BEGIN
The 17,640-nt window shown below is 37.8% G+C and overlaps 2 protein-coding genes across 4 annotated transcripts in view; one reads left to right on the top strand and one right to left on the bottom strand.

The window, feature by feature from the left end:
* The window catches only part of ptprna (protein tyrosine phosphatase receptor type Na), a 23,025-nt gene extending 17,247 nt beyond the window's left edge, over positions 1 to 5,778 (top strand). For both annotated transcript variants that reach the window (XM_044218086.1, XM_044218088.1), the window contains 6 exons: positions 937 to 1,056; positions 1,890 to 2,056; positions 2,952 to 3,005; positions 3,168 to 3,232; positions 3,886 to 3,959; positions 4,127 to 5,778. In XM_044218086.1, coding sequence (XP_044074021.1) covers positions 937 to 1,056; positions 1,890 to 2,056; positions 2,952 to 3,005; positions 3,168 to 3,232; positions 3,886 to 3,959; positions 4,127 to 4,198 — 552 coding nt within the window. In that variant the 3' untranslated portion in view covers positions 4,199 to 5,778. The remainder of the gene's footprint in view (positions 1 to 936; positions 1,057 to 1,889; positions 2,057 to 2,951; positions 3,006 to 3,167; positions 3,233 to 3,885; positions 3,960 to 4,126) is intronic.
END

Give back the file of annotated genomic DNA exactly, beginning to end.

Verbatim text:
The 17,640-nt window shown below is 37.8% G+C and overlaps 2 protein-coding genes across 4 annotated transcripts in view; one reads left to right on the top strand and one right to left on the bottom strand.

The window, feature by feature from the left end:
* The window catches only part of ptprna (protein tyrosine phosphatase receptor type Na), a 23,025-nt gene extending 17,247 nt beyond the window's left edge, over positions 1 to 5,778 (top strand). For both annotated transcript variants that reach the window (XM_044218086.1, XM_044218088.1), the window contains 6 exons: positions 937 to 1,056; positions 1,890 to 2,056; positions 2,952 to 3,005; positions 3,168 to 3,232; positions 3,886 to 3,959; positions 4,127 to 5,778. In XM_044218086.1, coding sequence (XP_044074021.1) covers positions 937 to 1,056; positions 1,890 to 2,056; positions 2,952 to 3,005; positions 3,168 to 3,232; positions 3,886 to 3,959; positions 4,127 to 4,198 — 552 coding nt within the window. In that variant the 3' untranslated portion in view covers positions 4,199 to 5,778. The remainder of the gene's footprint in view (positions 1 to 936; positions 1,057 to 1,889; positions 2,057 to 2,951; positions 3,006 to 3,167; positions 3,233 to 3,885; positions 3,960 to 4,126) is intronic.